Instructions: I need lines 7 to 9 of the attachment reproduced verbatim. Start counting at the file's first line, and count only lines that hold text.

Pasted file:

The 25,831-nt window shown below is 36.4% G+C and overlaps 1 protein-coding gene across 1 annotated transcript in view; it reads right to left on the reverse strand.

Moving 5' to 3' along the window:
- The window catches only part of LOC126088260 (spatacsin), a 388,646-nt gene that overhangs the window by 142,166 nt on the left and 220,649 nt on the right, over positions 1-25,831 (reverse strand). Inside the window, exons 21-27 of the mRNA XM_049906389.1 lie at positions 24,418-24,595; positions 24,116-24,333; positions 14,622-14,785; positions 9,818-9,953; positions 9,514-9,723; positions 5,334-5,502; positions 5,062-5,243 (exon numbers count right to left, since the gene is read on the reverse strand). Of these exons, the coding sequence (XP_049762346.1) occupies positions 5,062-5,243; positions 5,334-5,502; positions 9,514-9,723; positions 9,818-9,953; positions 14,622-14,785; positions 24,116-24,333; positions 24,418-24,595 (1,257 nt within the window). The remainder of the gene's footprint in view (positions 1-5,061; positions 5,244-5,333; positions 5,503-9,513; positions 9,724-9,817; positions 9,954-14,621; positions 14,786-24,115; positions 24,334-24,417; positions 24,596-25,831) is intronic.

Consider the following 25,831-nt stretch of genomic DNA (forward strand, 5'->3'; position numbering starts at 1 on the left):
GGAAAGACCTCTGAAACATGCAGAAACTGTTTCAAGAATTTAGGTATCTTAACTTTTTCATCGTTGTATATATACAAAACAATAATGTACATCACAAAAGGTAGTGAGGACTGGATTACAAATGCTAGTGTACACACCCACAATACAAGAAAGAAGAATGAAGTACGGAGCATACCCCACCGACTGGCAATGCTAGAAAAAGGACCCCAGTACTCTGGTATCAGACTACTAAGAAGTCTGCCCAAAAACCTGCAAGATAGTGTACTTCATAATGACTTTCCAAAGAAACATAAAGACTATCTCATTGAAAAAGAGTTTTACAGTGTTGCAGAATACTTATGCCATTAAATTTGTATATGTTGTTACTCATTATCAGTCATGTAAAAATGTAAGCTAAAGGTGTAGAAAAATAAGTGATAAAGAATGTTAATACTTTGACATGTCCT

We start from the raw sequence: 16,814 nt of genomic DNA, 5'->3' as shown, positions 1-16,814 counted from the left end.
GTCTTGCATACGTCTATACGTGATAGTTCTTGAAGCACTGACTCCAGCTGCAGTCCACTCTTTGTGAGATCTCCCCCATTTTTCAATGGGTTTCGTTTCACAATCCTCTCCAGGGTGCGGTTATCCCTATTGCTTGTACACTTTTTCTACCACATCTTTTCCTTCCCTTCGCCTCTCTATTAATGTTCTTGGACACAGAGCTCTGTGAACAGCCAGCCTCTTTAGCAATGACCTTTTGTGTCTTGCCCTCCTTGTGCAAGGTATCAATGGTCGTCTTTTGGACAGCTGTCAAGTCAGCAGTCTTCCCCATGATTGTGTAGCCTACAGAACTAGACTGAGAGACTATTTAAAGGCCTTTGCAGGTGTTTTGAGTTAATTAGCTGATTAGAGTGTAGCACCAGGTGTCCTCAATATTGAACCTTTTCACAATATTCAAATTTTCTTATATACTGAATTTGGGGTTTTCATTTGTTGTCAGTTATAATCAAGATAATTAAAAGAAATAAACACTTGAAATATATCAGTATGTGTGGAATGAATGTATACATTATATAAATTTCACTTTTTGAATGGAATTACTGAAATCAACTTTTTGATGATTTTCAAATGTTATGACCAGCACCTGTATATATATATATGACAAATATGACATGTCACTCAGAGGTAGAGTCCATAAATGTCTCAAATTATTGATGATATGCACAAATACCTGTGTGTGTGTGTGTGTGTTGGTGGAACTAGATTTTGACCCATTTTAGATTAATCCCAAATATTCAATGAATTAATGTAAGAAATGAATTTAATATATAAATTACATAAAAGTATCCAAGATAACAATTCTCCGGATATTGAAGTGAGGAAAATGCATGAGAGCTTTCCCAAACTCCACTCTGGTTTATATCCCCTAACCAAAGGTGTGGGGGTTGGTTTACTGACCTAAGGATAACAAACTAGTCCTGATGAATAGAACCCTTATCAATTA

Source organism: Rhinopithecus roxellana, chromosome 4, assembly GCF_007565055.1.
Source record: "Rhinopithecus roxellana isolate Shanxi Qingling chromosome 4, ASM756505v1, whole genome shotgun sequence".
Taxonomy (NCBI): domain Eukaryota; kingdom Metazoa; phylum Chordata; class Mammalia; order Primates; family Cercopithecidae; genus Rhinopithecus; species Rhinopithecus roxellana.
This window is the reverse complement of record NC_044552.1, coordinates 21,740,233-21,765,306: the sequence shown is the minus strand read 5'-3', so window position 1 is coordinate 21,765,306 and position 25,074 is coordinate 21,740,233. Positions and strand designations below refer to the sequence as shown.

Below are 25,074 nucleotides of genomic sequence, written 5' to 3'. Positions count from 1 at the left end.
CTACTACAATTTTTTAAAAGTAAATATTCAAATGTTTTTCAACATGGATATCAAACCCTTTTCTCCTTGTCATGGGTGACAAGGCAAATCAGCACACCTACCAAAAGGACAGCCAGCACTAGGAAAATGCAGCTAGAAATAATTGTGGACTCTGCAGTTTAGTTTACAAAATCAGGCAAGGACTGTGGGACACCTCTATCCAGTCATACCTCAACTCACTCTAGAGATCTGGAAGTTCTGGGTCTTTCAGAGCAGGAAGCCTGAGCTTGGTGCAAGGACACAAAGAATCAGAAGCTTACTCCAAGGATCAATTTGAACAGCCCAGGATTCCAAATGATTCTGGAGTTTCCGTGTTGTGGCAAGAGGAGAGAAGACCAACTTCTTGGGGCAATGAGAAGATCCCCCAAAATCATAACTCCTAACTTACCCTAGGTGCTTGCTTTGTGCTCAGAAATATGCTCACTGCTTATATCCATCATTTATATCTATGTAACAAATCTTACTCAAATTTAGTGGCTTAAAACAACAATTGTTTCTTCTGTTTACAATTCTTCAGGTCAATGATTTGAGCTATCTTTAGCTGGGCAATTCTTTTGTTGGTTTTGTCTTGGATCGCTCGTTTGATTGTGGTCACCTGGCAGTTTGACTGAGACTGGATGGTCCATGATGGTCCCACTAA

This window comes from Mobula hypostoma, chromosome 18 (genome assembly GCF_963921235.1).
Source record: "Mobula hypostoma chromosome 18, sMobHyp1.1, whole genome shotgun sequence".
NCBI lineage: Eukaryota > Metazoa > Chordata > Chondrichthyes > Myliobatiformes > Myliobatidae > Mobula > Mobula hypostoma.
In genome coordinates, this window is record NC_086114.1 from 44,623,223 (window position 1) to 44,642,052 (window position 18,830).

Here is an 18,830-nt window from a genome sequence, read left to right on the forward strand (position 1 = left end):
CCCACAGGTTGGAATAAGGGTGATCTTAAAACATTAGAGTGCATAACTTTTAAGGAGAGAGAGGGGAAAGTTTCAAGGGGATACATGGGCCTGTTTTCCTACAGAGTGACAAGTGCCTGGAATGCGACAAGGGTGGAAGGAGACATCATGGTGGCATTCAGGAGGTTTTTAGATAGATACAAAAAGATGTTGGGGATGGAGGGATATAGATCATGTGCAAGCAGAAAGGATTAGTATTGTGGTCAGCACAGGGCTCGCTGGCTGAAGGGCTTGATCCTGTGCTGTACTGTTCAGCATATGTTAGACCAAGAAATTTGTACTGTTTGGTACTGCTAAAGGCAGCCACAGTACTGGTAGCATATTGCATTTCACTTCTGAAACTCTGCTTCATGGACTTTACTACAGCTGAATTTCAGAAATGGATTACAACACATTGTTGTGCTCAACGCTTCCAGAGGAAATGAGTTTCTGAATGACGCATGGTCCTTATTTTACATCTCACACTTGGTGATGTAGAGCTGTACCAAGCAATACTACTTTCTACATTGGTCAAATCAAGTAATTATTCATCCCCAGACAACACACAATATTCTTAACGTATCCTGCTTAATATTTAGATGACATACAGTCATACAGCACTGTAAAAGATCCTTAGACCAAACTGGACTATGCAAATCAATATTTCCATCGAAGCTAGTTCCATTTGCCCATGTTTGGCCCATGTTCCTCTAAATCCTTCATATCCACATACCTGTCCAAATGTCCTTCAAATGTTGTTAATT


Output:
GTCTTGCATACGTCTATACGTGATAGTTCTTGAAGCACTGACTCCAGCTGCAGTCCACTCTTTGTGAGATCTCCCCCATTTTTCAATGGGTTTCGTTTCACAATCCTCTCCAGGGTGCGGTTATCCCTATTGCTTGTACACTTTTTCTACCACATCTTTTCCTTCCCTTCGCCTCTCTATTAATGTTCTTGGACACAGAGCTCTGTGAACAGCCAGCCTCTTTAGCAATGACCTTTTGTGTCTTGCCCTCCTTGTGCAAGGTATCAATGGTCGTCTTTTGGACAGCTGTCAAGTCAGCAGTCTTCCCCATGATTGTGTAGCCTACAGAACTAGACTGAGAGACTATTTAAAGGCCTTTGCAGGTGTTTTGAGTTAATTAGCTGATTAGAGTGTAGCACCAGGTGTCCTCAATATTGAACCTTTTCACAATATTCAAATTTTCTTATATACTGAATTTGGGGTTTTCATTTGTTGTCAGTTATAATCAAGATAATTAAAAGAAATAAACACTTGAAATATATCAGTATGTGTGGAATGAATGTATACATTATATAAATTTCACTTTTTGAATGGAATTACTGAAATCAACTTTTTGATGATTTTCAAATGTTATGACCAGCACCTGTATATATATATATGACAAATATGACATGTCACTCAGAGGTAGAGTCCATAAATGTCTCAAATTATTGATGATATGCACAAATACCTGTGTGTGTGTGTGTGTGTTGGTGGAACTAGATTTTGACCCATTTTAGATTAATCCCAAATATTCAATGAATTAATGTAAGAAATGAATTTAATATATAAATTACATAAAAGTATCCAAGATAACAATTCTCCGGATATTGAAGTGAGGAAAATGCATGAGAGCTTTCCCAAACTCCACTCTGGTTTATATCCCCTAACCAAAGGTGTGGGGGTTGGTTTACTGACCTAAGGATAACAAACTAGTCCTGATGAATAGAACCCTTATCAATTA

Source organism: Rhinopithecus roxellana, chromosome 4, assembly GCF_007565055.1.
Source record: "Rhinopithecus roxellana isolate Shanxi Qingling chromosome 4, ASM756505v1, whole genome shotgun sequence".